Scientists are on the cusp of making an ultra-secure, ultra-fast quantum internet possible: they have now been able to “ teleport ” high-fidelity quantum information a total distance of 44 kilometers (27 miles).
Data fidelity and transfer distance are essential when it comes to building a truly functioning quantum internet, and making progress in either of these areas is cause for celebration for those building our. new generation communication network.
In this case, the team achieved a level of fidelity (data accuracy) of over 90% with their quantum information, and sent them over vast fiber optic networks similar to those that form the backbone of our internet. existing.
“We are delighted with these results,” says physicist Panagiotis Spentzouris, of the Fermilab Accelerator and Particle Physics Laboratory based at the California Institute of Technology (Caltech).
“This is a key achievement on the way to building a technology that will redefine the way we conduct global communication.”
Quantum Internet technology uses qubits; unmeasured particles that remain in suspension in a mixture of possible states like spinning dice yet to settle.
The Qubits that are presented to each other have their identities “entangled” in such a way that they become evident once they are finally measured. Imagine these tangled qubits as a pair of dice – while each can land on any number, they’re both guaranteed to add up to seven no matter how far apart. Data from one location instantly mirrors data from another.
By an intelligent arrangement of three entangled qubits, it is possible to force the state of one particle to adopt the “dice roll” of another via their mutually entangled partner. In quantum earth, it’s as good as transforming one particle into another, teleporting its identity from a distance in the blink of an eye.
However, entanglement still needs to be established in the beginning and then maintained as the qubits are sent to their final destination via fiber optics (or satellites).
However, the unstable and delicate nature of quantum information makes it difficult to beam entangled photons over long distances without interference. Longer optical fibers simply mean more opportunities for noise to interfere with entangled states.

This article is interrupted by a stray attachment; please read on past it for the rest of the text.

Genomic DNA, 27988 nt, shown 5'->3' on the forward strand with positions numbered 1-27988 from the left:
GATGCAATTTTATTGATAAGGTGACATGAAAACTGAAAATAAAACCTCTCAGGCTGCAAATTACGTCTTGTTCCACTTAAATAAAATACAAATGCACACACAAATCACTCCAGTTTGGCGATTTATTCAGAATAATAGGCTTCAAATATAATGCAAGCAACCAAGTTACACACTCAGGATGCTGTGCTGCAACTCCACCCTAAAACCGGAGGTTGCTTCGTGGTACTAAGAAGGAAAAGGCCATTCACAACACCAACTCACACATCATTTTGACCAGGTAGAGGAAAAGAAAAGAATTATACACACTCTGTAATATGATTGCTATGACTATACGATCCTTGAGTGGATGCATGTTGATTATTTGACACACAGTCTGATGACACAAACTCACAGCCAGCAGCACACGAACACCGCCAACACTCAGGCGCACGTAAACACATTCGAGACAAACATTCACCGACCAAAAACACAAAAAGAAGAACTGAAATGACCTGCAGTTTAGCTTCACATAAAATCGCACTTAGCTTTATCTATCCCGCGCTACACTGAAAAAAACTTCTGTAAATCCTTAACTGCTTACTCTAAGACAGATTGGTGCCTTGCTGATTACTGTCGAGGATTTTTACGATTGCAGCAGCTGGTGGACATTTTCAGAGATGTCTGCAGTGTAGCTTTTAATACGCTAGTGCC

In total, the lengths of fiber used to channel each cubit have added up to 44 kilometers, setting a new limit on how far we can send entangled qubits while successfully using them to teleport quantum information.
It has never been shown before to operate over such a long distance with such precision, and it brings a city-sized quantum network closer to reality – even if there are still years of work to be done. do to make this possible.
“With this demonstration, we begin to lay the groundwork for building a metropolitan quantum network in the Chicago area,” says Spentzouris.
Quantum entanglement and data teleportation is a complex science, and even experts don’t fully understand how it could ultimately be used in a quantum network. Every proof of concept like this that we get gets us one step closer to making such a network.
Besides promising huge gains in speed and computing power, a quantum internet would be ultra-secure – any hacking attempt would be as good as destroying the selected lock. For now at least, scientists believe that quantum Internet networks will act as specialized extensions of the classical Internet, rather than a complete replacement.
Researchers are tackling the problems of the quantum internet from all angles, which is why you’ll see a variety of distances mentioned in the studies – they don’t all measure the same technology, using the same equipment, to test the same. standards.
What makes this study special is the accuracy and distance of the quantum entanglement teleportation, as well as the “ standard ” equipment used – theoretically it should be relatively easy to extend this technology using material that we already have in place. .
“We are very proud to have reached this milestone in sustainable, high performance and scalable quantum teleportation systems,” said physicist Maria Spiropulu of Caltech.
“The results will be further improved with the system upgrades that we plan to complete by the second quarter of 2021.”
The research was published in PRX Quantum.